Judge Brendan Babish doesn't know much about documentaries, but he knows what he likes.
You don't have to be a Rockefeller to collect art.
Passion, like the common cold, can be infectious. During the week I spent reading Susan Orlean's The Orchid Thief I actually contemplated buying a $250 orchid. When I talk to the barista at my local coffee shop I invariably end up buying a two-pound bag of whole beans. After watching Herb & Dorothy the idea of spending a month's salary on a frayed rope suddenly didn't seem so strange.
Herb & Dorothy is a documentary about Herbert and Dorothy Vogel, two art collectors of modest means who nonetheless assembled one of the best private collections of minimalist and conceptual art in the country. Herbert worked for the post office and Dorothy as a librarian, yet they were somehow able to live in Manhattan and still amass nearly five thousand works, which they kept in their tiny apartment. In one of the more amusing moments (in a documentary that is almost entirely lighthearted and whimsical), Dorothy's sister-in-law talks about visiting their home and being started that seemingly everything inside—even the rug—was a piece of art.
Herb & Dorothy is the debut documentary from director Megumi Sasaki, who met the Vogels at an art event and became intrigued by their impressive collection. To Sasaki's credit, she has created a film you don't have to be a fan of minimalist or conceptual art to enjoy.
As an art philistine I appreciated the brief explanations of the different artistic movements that make up the Vogels' collection. The Vogels themselves also occasionally articulate their appreciation for certain pieces that, to me, seemed incomprehensible (such as an all-white canvas). What was perhaps most enlightening was how two of the most astute collectors in America seemed inspired largely by instinct.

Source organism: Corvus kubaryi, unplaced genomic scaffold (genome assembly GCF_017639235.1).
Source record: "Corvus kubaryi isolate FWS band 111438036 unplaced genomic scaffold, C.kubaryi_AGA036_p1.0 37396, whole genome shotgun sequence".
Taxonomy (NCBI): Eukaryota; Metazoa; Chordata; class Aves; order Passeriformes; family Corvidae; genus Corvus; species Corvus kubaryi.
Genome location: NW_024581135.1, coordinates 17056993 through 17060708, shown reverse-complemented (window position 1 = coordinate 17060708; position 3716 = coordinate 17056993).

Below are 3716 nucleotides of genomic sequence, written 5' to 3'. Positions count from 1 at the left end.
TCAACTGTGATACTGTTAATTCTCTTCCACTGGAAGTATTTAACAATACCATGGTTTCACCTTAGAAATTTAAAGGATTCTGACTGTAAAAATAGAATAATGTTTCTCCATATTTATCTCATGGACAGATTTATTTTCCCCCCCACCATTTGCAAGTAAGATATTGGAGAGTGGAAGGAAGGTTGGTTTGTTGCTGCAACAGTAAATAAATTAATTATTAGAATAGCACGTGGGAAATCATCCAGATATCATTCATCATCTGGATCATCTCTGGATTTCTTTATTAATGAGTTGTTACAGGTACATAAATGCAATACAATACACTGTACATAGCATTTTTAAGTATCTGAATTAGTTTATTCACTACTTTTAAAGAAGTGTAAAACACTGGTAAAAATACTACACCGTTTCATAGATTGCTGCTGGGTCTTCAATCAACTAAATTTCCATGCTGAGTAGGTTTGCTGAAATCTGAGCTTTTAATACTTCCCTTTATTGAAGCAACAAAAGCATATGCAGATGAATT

Though both dabbled as artists themselves, and Herbert is an autodidact in art and art history, time and again their most articulate response to a new piece is found in their expressions. Both quietly coo and smile over the new works of an artist they like, and, when asked what it is in particular they enjoy, sometimes one or the other will just shrug and just say something like, "It's beautiful." Still, laconic though these responses might be, their passion for art is evident and contagious.
Sasaki also rounds out her film with interviews of several artists, nearly all of whom have no trouble finding words to express their affection for the Vogels. Though the Vogels never had the means to make an artist rich (and there are some who grumble that artists are being taking advantage of), it seems like the couple's deep appreciation of the work is enough to endear themselves to most everyone they've done business with.
Arthouse Films—which, like the Vogels, has assembled an impressible collection of titles despite limited budgets—has done a commendable job with the DVD. Though this is a low-budget documentary, the picture is bright and clear enough to get lost in Herbert's eyes as they light up whenever he comes across a piece he likes. That said, since we dealing with a lot of colorful artwork, a sharper picture would have been appreciated. The disc also has a nice smattering of extras, which is a pleasure to find in a modest release like this.
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